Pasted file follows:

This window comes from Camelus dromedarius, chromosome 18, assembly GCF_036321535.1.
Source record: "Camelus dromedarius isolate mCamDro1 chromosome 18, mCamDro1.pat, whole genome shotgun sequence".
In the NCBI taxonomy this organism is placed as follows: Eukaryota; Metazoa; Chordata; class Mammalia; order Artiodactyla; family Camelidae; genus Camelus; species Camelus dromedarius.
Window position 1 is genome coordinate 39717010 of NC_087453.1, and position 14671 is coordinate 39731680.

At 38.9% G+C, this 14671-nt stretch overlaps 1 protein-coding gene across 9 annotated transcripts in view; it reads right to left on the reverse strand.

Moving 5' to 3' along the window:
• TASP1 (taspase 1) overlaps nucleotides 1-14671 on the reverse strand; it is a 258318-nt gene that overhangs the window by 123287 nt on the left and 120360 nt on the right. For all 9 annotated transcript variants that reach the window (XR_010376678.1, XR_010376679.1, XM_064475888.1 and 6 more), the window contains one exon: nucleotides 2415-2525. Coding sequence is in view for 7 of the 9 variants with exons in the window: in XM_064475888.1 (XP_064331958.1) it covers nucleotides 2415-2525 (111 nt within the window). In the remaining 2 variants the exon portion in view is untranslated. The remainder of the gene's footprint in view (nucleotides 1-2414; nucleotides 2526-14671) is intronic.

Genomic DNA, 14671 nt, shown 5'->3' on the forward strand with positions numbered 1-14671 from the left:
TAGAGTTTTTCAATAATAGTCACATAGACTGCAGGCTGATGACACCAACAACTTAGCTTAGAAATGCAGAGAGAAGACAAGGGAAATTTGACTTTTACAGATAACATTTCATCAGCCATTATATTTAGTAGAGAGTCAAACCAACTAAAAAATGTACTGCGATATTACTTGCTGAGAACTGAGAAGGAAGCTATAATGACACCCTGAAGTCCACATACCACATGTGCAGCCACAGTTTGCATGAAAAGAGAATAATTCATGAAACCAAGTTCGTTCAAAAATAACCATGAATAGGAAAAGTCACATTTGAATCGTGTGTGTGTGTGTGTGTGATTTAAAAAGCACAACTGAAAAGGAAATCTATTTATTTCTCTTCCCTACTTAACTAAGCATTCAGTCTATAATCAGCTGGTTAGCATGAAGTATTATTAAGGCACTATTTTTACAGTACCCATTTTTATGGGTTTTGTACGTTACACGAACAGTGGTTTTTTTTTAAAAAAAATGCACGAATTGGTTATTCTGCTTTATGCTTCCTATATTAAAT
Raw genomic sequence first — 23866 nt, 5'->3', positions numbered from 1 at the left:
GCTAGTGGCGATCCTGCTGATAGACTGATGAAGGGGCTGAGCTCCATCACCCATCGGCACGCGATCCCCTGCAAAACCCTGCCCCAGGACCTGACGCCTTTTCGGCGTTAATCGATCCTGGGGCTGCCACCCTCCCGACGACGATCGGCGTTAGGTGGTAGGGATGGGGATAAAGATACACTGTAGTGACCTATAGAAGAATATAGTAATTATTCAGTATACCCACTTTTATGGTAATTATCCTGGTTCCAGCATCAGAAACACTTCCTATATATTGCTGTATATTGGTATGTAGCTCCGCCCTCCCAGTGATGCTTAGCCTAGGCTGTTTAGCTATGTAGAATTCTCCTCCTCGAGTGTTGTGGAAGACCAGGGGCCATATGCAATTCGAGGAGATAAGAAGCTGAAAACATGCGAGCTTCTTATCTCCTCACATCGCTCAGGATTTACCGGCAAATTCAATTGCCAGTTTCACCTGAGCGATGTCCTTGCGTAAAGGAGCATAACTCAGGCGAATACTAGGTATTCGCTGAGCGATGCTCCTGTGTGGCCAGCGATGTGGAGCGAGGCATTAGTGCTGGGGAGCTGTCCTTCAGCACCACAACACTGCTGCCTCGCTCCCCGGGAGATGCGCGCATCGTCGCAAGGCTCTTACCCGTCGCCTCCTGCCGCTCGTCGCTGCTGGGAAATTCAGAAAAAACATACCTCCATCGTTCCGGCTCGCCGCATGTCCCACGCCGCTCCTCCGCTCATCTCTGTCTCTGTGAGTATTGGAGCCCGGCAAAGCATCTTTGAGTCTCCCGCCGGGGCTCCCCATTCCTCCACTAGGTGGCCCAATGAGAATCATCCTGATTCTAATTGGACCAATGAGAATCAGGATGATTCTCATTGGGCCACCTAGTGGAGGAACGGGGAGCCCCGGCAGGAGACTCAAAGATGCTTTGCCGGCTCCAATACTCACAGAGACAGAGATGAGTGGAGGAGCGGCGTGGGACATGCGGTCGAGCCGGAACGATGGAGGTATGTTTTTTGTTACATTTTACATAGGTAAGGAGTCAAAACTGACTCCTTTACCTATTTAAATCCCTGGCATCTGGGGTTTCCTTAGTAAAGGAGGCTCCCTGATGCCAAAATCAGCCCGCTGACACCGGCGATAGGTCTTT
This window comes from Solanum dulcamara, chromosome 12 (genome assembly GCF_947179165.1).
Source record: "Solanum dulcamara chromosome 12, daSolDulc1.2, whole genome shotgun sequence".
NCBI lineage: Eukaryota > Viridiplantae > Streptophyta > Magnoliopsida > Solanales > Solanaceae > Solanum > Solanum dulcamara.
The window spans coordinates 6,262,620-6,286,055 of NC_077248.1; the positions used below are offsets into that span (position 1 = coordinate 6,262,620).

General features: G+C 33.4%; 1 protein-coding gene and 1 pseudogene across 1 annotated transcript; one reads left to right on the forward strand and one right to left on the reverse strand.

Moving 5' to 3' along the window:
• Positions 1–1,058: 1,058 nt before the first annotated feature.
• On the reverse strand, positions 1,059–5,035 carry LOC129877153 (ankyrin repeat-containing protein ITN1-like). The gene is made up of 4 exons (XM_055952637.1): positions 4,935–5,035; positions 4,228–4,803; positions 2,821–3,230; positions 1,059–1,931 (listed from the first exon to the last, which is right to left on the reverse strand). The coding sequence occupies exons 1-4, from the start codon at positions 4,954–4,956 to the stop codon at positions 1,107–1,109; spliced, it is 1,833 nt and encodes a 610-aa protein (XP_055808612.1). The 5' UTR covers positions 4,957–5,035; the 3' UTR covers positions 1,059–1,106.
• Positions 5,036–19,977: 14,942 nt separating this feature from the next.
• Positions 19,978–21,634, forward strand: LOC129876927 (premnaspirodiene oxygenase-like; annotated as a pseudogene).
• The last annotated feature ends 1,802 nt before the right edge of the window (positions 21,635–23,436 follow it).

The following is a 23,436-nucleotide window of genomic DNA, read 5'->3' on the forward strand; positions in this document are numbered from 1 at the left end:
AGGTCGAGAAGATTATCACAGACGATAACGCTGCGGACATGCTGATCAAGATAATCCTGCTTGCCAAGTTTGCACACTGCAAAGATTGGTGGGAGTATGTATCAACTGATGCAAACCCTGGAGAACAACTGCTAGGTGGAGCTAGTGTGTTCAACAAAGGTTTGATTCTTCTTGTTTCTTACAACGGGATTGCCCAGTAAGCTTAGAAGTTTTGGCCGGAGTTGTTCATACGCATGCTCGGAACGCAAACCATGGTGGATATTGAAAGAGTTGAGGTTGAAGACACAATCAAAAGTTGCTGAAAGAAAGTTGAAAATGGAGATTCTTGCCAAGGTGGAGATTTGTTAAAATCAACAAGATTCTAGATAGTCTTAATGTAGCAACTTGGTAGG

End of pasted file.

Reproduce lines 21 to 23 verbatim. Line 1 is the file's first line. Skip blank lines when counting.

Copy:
• Positions 19,978–21,634, forward strand: LOC129876927 (premnaspirodiene oxygenase-like; annotated as a pseudogene).
• The last annotated feature ends 1,802 nt before the right edge of the window (positions 21,635–23,436 follow it).

The following is a 23,436-nucleotide window of genomic DNA, read 5'->3' on the forward strand; positions in this document are numbered from 1 at the left end: